Homeless Vets Are The 'Conscience Of America,' Retired General Says In Fort Worth
Some 50,000 military veterans are homeless each night in the United States. In parts of North Texas, that number is declining. The latest census shows the homeless vet count in Fort Worth has dropped by one-third compared to last year. Seventy vets in that city currently call the Presbyterian Night Shelter home. On Tuesday, at a fundraiser for a vets program, a retired Marine general told vets he's got their backs.
Outside the First Presbyterian Church in Fort Worth, small American flags lined flower beds to welcome 15 homeless veterans. Inside, the smell of fresh biscuits, scrambled eggs and bacon filled a church hall, where 150 people gathered for the second annual Freedom Breakfast.
“I really believe that veterans are the conscience of America,” says retired Marine General Terrence Dake.
He served 35 years, and has logged more than 6,000 flight hours in the military. And he was President Ronald Reagan’s helicopter pilot.
He told homeless vets they are national treasures. He said every veteran made a sacrifice -- to ensure all Americans would continue to enjoy their freedom.
“Now that they’re back and they need our help, we have an obligation," he said. "Not just the government, but as communities [ we need] to step up and help them.”
Toby Owen agrees. He's the CEO of the Presbyterian Night Shelter, which works closely with Veterans Affairs to help homeless vets find permanent housing.
“If a veteran wants to make it, and they put the effort into it, the Veteran’s Administration will be right there with them," he said. "And so will the Presbyterian Shelter. We’re right there with them, to help them. And [to] provide that living space while they’re getting things together in order to live independently.”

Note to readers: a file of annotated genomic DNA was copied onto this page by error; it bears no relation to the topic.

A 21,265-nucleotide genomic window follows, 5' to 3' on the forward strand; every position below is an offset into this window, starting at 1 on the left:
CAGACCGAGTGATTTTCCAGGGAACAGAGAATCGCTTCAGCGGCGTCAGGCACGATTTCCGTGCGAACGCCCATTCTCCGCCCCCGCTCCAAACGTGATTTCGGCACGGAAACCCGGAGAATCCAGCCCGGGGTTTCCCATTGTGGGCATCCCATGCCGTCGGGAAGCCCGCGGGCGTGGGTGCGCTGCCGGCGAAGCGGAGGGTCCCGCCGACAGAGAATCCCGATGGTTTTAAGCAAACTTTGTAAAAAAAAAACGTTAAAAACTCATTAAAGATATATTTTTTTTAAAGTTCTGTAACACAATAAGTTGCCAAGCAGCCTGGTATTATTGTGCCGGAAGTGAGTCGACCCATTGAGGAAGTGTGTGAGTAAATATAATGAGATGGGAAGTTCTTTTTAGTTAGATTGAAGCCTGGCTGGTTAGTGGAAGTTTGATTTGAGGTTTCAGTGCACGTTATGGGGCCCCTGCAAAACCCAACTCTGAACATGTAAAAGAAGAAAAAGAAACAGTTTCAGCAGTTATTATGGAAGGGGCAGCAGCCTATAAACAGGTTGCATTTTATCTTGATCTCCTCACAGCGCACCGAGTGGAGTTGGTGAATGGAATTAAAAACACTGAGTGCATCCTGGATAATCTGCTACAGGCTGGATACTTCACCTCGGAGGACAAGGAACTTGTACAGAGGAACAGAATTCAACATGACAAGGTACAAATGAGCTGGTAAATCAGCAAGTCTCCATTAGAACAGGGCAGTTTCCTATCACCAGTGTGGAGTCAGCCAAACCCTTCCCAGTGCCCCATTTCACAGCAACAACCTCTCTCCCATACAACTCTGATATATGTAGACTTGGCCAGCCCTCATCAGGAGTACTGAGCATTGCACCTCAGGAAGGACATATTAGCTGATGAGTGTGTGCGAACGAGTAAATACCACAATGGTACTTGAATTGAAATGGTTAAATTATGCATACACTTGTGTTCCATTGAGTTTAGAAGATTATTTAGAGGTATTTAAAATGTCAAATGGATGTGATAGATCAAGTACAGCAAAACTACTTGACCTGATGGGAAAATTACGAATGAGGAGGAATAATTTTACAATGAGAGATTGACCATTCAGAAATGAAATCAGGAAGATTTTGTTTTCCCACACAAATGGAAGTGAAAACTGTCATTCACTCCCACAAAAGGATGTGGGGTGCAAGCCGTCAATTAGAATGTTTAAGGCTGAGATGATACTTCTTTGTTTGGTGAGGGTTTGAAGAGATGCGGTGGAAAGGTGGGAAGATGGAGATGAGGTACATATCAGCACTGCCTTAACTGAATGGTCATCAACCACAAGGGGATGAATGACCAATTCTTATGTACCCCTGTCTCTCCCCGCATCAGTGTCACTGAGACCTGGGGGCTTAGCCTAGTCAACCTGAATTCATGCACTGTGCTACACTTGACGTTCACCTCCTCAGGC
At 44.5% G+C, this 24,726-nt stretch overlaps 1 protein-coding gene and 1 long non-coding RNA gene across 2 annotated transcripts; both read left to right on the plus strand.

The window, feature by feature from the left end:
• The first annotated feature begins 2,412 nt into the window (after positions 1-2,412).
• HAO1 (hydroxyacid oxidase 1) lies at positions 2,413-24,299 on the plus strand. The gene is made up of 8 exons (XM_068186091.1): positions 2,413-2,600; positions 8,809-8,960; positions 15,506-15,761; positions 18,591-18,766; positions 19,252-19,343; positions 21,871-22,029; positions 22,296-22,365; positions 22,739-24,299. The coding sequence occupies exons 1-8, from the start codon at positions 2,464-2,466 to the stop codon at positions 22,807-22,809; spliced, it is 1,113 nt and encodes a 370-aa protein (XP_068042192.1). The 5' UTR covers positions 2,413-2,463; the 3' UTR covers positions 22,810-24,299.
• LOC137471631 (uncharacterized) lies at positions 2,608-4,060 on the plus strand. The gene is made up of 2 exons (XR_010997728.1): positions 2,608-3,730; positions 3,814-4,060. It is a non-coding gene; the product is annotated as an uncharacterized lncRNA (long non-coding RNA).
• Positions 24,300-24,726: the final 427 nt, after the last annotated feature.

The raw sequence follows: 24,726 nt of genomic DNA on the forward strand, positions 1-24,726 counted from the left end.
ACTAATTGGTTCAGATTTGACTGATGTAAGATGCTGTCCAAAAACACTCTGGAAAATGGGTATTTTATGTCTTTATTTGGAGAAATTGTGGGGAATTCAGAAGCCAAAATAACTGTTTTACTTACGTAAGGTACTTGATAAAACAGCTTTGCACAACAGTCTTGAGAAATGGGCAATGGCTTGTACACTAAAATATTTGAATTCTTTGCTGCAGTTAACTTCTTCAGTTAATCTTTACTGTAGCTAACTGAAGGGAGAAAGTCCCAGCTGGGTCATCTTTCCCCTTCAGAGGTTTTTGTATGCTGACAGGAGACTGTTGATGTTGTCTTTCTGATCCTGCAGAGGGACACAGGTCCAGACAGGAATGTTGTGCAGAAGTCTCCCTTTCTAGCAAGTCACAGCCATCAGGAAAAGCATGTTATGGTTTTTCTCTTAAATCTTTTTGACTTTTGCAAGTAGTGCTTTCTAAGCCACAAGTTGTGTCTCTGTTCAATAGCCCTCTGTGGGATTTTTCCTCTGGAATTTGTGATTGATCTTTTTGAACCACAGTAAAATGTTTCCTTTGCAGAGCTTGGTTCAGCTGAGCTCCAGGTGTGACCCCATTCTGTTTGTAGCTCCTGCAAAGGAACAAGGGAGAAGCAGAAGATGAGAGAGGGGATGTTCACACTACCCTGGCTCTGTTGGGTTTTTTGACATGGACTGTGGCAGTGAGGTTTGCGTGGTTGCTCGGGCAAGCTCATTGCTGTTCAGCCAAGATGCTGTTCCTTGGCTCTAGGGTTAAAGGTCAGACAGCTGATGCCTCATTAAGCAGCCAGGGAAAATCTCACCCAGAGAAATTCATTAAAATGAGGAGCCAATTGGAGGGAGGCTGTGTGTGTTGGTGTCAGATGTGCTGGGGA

That’s Tony Suber’s goal, to live independently. The 54-year-old was in the US Army for a decade, and became disabled because of an accident while on duty.
“In that process I ended up going through homelessness,” Suber said. “And losing my wife, and family because of certain things that happened after coming back.”
He’s originally from Brooklyn, and served two tours in Germany. After long stretches of homelessness, Suber lost his teeth. Now, he’s back on track, with the help of Presbyterian.
“Normally I would’ve told you, I wouldn’t even do this interview because of how I feel personally,” he said. “But now, I’m getting to a point that it doesn’t matter anymore. And because of the program, because of the Presbyterian Night Shelter, it has helped me to overcome those areas.”
Jeremy Stearns, a 42-year-old Army veteran, has been homeless in Fort Worth for nearly three months.
“I’ve been carrying my stuff around,” he said. “And lining up daily, to try and get a bed. And so it’s a really, really hard struggle in the beginning, but it’s a little better.”
He’s now trying to turn his life around with the help of Shawmeeka Noland, program manager for Presbyterian's Veterans Services.
“I find joy in working with every veteran,” she said. “It’s just an amazing journey that we’ve been very blessed to take with our veterans who’ve served this country.”